Are we making an impact?

We rely on a variety of perspectives to assess our impact.  None of them is a perfect metric, but collectively they make a compelling case that Giving Games are positively impacting the way participants think about giving.

We closely monitor facilitator feedback, as facilitators have both a firsthand view of what transpires and a clear understanding of what we're trying to accomplish.  And thanks to our new data collection process, we collected standardized feedback on ~80% of the games we ran last academic year.

We start by listening to what facilitators say, which has been overwhelmingly positive.   When we ask facilitators to provide an overall assessment on a 5 point scale from Excellent to Terrible, 92% of games we ran last year were rated “Excellent” or “Good”.  None were rated “Bad” or “Terrible”.


Facilitators also report that a majority of participants are receptive to ideas about effective giving:


Informal feedback from facilitators helps us keep tabs on how things are running, and this source also suggests Giving Games help promote better giving.  Anecdotal evidence like New Zealand students who asked their teacher to run a class on Effective Altruism after their game, the Seattle Effective Altruist group calling a game they ran “by far the best intro event we've ever had” (noting “attendees were quite receptive to EA methodologies to the extent that they insisted on contributing funds”), and the president of Harvard Effective Altruism saying Giving Games are “by far our best way to generate interest in Effective Altruism”, helps give us confidence that our work is making an impact.[3]

However, there are important limitations to facilitator feedback.  For one thing, facilitators might be telling us what they think we want to hear.  So while we ask facilitators what they think, we pay just as close attention to what they do.  Are facilitators acting like they believe in the Giving Game model?  Yes; facilitators generally run multiple Giving Games, have been instrumental in recommending Giving Games to their friends and peers, and are increasingly choosing to fund their own Giving Games.

In addition to monitoring what facilitators say and do, we do the same for the participants themselves.  Surveys give us a window into what participants think, though we’re always skeptical of this sort of self-reported data.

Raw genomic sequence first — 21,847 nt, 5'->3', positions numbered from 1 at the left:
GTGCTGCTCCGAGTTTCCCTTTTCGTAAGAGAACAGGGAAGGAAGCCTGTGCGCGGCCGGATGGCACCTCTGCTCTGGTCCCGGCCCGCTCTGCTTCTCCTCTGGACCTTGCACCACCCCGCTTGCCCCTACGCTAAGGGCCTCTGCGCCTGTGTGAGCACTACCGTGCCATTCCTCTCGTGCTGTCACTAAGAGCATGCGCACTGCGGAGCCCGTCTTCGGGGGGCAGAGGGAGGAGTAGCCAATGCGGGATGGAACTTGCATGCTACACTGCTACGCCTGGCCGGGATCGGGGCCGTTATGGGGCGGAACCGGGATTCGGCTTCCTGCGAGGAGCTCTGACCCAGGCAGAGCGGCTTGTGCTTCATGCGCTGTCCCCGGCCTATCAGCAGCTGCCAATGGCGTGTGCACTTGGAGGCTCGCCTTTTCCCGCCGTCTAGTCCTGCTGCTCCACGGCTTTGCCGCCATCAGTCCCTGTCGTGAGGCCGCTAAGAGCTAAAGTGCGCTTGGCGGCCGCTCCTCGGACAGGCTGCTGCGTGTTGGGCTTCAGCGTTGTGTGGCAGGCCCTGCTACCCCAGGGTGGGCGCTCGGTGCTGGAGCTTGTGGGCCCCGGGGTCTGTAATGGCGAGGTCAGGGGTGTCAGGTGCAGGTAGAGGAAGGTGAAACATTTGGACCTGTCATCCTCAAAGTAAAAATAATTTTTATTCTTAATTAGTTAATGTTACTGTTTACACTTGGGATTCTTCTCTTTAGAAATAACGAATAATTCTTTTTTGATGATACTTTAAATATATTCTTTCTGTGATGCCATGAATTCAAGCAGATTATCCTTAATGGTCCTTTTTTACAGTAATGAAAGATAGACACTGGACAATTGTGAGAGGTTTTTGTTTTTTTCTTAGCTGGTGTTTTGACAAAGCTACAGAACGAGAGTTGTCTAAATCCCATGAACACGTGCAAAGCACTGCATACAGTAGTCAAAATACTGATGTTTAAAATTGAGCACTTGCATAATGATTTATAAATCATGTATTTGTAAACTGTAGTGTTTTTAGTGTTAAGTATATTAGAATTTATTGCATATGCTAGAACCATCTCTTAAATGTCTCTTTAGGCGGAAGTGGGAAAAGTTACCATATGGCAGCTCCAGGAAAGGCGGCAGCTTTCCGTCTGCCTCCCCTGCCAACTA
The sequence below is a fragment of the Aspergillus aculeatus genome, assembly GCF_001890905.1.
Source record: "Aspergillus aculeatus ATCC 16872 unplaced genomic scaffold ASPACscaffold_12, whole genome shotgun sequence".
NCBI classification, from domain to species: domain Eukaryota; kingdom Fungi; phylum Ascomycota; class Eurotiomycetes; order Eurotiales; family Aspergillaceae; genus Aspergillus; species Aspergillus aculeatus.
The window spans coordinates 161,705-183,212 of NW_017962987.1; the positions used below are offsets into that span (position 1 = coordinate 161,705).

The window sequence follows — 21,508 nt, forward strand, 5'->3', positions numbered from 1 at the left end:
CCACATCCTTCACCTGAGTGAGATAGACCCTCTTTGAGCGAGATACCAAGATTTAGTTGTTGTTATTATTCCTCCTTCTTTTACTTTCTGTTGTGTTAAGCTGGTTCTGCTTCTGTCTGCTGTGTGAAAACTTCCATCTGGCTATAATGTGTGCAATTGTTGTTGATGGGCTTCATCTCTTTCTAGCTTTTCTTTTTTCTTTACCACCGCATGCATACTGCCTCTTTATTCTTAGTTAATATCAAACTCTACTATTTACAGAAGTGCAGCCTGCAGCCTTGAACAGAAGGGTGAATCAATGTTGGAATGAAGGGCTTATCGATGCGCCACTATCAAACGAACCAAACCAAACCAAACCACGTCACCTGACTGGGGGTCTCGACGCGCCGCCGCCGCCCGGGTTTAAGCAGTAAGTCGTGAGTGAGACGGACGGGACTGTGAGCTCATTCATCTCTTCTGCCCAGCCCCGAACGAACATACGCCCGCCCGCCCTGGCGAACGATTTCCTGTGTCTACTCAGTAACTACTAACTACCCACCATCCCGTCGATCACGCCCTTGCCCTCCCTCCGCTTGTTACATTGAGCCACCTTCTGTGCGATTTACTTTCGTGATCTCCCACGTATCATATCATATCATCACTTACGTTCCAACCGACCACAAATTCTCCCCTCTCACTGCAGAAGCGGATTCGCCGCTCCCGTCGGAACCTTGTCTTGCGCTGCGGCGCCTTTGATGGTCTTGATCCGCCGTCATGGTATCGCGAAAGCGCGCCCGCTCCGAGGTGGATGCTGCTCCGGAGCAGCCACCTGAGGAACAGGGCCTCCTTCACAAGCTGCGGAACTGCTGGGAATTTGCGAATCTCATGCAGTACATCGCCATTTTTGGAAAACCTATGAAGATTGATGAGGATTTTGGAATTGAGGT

We've changed our survey format a couple of times, making it hard to present aggregate numerical results.  Our overall impression of the survey data is that it's moderately positive, with a clear majority of participants self-reporting that they expect the experience to change their future giving behavior.  Our message seems to resonate with some people, others remain unconvinced, while some people accept certain arguments while rejecting others.  We see this picture in both the numerical ratings participants provide as well as the comments they provide.  Recurring themes in people's freeform comments include “There's a lot more to consider than I'd thought”, “It's important to think about bang-for-the-buck”, “It was hard making a choice”, and “It's important to do research”.

This year we started systematically collecting data on participants' actions as well.  We're now tracking how many people accept certain requests that facilitators often make at the end of Giving Games, which are typically oriented around creating sustained contact with participants.  Our randomized laboratory experiment suggests that the Giving Game model significantly increases people’s willing to accept such requests.

In practice, we’ve found a decent number of participants do opt into these requests, provided they are made. However, facilitators aren't making the requests often enough, so this has become a point of emphasis in training facilitators. 


# Acceptances


Sign up for The Life You Can Save's mailing list

Sign up for other EA mailing list[4]

Stay to talk after the Giving Game

Schedule a follow-up conversation about effective giving

Standard GG





“Speed” GG












Acceptance Rate (conditional on ask being made)


Sign up for The Life You Can Save's mailing list

Sign up for other EA mailing list

Stay to talk after the Giving Game

Schedule a follow-up conversation about effective giving


Standard GG






“Speed” GG














We can't track what happened to all these people.  But we're working on improving our tracking, and anecdotal evidence provides some suggestions.  Effective Altruism Berkeley wrote a detailed analysis on their activities during the fall semester of 2015.  They reported that the (speed) Giving Games they ran “were instrumental to publicity and membership” and “helped recruit 2 active members, 3 pledge takers [referring to Giving What We Can's lifetime pledge to donate 10% of one's income to effective charities], and 2 other people who attended more than 1 of our general meetings.  (This is a total of 6 people, because one of the active members is also a pledge taker.)”[5]